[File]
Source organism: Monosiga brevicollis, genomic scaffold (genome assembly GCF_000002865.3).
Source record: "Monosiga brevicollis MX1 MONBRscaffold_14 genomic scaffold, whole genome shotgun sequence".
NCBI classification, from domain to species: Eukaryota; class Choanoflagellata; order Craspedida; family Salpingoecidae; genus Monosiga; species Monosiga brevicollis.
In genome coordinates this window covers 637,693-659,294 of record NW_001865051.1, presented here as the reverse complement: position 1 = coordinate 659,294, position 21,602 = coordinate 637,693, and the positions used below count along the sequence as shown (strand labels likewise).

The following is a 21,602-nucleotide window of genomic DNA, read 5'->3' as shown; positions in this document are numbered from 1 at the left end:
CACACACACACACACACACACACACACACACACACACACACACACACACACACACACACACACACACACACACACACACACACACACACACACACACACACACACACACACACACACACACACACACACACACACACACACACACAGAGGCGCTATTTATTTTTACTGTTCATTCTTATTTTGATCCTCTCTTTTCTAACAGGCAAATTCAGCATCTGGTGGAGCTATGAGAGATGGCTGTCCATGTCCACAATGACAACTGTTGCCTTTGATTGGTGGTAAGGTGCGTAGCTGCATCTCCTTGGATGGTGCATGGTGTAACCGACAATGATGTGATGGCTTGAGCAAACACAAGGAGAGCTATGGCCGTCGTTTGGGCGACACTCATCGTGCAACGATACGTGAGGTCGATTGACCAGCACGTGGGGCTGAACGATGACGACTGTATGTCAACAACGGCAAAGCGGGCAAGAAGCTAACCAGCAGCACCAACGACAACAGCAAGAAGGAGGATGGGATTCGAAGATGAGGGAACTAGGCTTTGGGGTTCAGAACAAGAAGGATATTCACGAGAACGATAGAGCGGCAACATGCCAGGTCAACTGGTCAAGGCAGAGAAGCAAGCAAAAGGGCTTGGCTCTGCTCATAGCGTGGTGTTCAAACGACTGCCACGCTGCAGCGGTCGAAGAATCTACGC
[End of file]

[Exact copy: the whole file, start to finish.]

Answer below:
Source organism: Monosiga brevicollis, genomic scaffold (genome assembly GCF_000002865.3).
Source record: "Monosiga brevicollis MX1 MONBRscaffold_14 genomic scaffold, whole genome shotgun sequence".
NCBI classification, from domain to species: Eukaryota; class Choanoflagellata; order Craspedida; family Salpingoecidae; genus Monosiga; species Monosiga brevicollis.
In genome coordinates this window covers 637,693-659,294 of record NW_001865051.1, presented here as the reverse complement: position 1 = coordinate 659,294, position 21,602 = coordinate 637,693, and the positions used below count along the sequence as shown (strand labels likewise).

The following is a 21,602-nucleotide window of genomic DNA, read 5'->3' as shown; positions in this document are numbered from 1 at the left end:
CACACACACACACACACACACACACACACACACACACACACACACACACACACACACACACACACACACACACACACACACACACACACACACACACACACACACACACACACACACACACACACACACACACACACACACACACAGAGGCGCTATTTATTTTTACTGTTCATTCTTATTTTGATCCTCTCTTTTCTAACAGGCAAATTCAGCATCTGGTGGAGCTATGAGAGATGGCTGTCCATGTCCACAATGACAACTGTTGCCTTTGATTGGTGGTAAGGTGCGTAGCTGCATCTCCTTGGATGGTGCATGGTGTAACCGACAATGATGTGATGGCTTGAGCAAACACAAGGAGAGCTATGGCCGTCGTTTGGGCGACACTCATCGTGCAACGATACGTGAGGTCGATTGACCAGCACGTGGGGCTGAACGATGACGACTGTATGTCAACAACGGCAAAGCGGGCAAGAAGCTAACCAGCAGCACCAACGACAACAGCAAGAAGGAGGATGGGATTCGAAGATGAGGGAACTAGGCTTTGGGGTTCAGAACAAGAAGGATATTCACGAGAACGATAGAGCGGCAACATGCCAGGTCAACTGGTCAAGGCAGAGAAGCAAGCAAAAGGGCTTGGCTCTGCTCATAGCGTGGTGTTCAAACGACTGCCACGCTGCAGCGGTCGAAGAATCTACGC